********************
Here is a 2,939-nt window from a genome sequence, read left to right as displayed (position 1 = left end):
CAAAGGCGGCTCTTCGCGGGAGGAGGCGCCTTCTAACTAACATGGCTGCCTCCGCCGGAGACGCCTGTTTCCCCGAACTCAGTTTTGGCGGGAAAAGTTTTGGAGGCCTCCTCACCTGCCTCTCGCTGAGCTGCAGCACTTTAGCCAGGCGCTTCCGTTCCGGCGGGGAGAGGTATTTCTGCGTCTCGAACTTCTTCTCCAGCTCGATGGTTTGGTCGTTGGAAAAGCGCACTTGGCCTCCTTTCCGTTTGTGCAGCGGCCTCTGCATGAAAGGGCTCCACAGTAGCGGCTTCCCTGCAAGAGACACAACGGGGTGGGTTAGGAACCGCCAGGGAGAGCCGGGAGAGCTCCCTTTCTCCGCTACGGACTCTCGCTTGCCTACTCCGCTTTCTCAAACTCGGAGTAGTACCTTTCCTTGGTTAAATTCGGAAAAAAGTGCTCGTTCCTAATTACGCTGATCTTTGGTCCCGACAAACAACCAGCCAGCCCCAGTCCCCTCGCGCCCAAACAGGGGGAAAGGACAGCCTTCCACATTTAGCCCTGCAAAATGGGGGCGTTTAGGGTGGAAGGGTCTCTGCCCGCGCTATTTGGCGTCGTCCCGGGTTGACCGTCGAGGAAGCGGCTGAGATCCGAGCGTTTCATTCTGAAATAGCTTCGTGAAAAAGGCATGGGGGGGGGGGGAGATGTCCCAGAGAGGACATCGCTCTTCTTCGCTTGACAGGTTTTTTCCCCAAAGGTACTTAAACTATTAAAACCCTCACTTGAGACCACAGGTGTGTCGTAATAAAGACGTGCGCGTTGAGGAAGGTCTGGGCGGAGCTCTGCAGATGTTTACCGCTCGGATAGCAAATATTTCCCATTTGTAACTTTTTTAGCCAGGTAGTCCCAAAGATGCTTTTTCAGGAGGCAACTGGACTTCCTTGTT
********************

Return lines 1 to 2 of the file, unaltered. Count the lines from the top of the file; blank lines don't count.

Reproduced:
Here is a 2,939-nt window from a genome sequence, read left to right as displayed (position 1 = left end):
CAAAGGCGGCTCTTCGCGGGAGGAGGCGCCTTCTAACTAACATGGCTGCCTCCGCCGGAGACGCCTGTTTCCCCGAACTCAGTTTTGGCGGGAAAAGTTTTGGAGGCCTCCTCACCTGCCTCTCGCTGAGCTGCAGCACTTTAGCCAGGCGCTTCCGTTCCGGCGGGGAGAGGTATTTCTGCGTCTCGAACTTCTTCTCCAGCTCGATGGTTTGGTCGTTGGAAAAGCGCACTTGGCCTCCTTTCCGTTTGTGCAGCGGCCTCTGCATGAAAGGGCTCCACAGTAGCGGCTTCCCTGCAAGAGACACAACGGGGTGGGTTAGGAACCGCCAGGGAGAGCCGGGAGAGCTCCCTTTCTCCGCTACGGACTCTCGCTTGCCTACTCCGCTTTCTCAAACTCGGAGTAGTACCTTTCCTTGGTTAAATTCGGAAAAAAGTGCTCGTTCCTAATTACGCTGATCTTTGGTCCCGACAAACAACCAGCCAGCCCCAGTCCCCTCGCGCCCAAACAGGGGGAAAGGACAGCCTTCCACATTTAGCCCTGCAAAATGGGGGCGTTTAGGGTGGAAGGGTCTCTGCCCGCGCTATTTGGCGTCGTCCCGGGTTGACCGTCGAGGAAGCGGCTGAGATCCGAGCGTTTCATTCTGAAATAGCTTCGTGAAAAAGGCATGGGGGGGGGGGGAGATGTCCCAGAGAGGACATCGCTCTTCTTCGCTTGACAGGTTTTTTCCCCAAAGGTACTTAAACTATTAAAACCCTCACTTGAGACCACAGGTGTGTCGTAATAAAGACGTGCGCGTTGAGGAAGGTCTGGGCGGAGCTCTGCAGATGTTTACCGCTCGGATAGCAAATATTTCCCATTTGTAACTTTTTTAGCCAGGTAGTCCCAAAGATGCTTTTTCAGGAGGCAACTGGACTTCCTTGTT